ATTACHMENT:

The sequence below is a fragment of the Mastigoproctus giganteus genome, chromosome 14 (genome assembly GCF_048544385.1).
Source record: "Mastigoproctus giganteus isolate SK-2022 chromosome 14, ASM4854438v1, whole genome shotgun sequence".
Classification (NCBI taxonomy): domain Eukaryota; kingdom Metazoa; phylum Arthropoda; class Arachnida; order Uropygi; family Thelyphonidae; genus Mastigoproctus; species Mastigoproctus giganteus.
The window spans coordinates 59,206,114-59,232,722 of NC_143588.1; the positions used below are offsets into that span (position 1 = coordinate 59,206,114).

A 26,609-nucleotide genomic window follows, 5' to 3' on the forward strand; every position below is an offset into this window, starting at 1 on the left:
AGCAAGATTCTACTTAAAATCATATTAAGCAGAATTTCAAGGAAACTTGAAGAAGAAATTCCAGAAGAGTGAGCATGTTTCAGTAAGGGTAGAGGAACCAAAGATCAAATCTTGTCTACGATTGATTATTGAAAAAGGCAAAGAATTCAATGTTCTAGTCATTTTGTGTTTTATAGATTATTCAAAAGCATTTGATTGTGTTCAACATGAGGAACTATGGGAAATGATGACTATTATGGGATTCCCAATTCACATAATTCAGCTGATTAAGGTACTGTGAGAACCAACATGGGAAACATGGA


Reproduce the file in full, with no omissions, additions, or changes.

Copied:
The sequence below is a fragment of the Mastigoproctus giganteus genome, chromosome 14 (genome assembly GCF_048544385.1).
Source record: "Mastigoproctus giganteus isolate SK-2022 chromosome 14, ASM4854438v1, whole genome shotgun sequence".
Classification (NCBI taxonomy): domain Eukaryota; kingdom Metazoa; phylum Arthropoda; class Arachnida; order Uropygi; family Thelyphonidae; genus Mastigoproctus; species Mastigoproctus giganteus.
The window spans coordinates 59,206,114-59,232,722 of NC_143588.1; the positions used below are offsets into that span (position 1 = coordinate 59,206,114).

A 26,609-nucleotide genomic window follows, 5' to 3' on the forward strand; every position below is an offset into this window, starting at 1 on the left:
AGCAAGATTCTACTTAAAATCATATTAAGCAGAATTTCAAGGAAACTTGAAGAAGAAATTCCAGAAGAGTGAGCATGTTTCAGTAAGGGTAGAGGAACCAAAGATCAAATCTTGTCTACGATTGATTATTGAAAAAGGCAAAGAATTCAATGTTCTAGTCATTTTGTGTTTTATAGATTATTCAAAAGCATTTGATTGTGTTCAACATGAGGAACTATGGGAAATGATGACTATTATGGGATTCCCAATTCACATAATTCAGCTGATTAAGGTACTGTGAGAACCAACATGGGAAACATGGA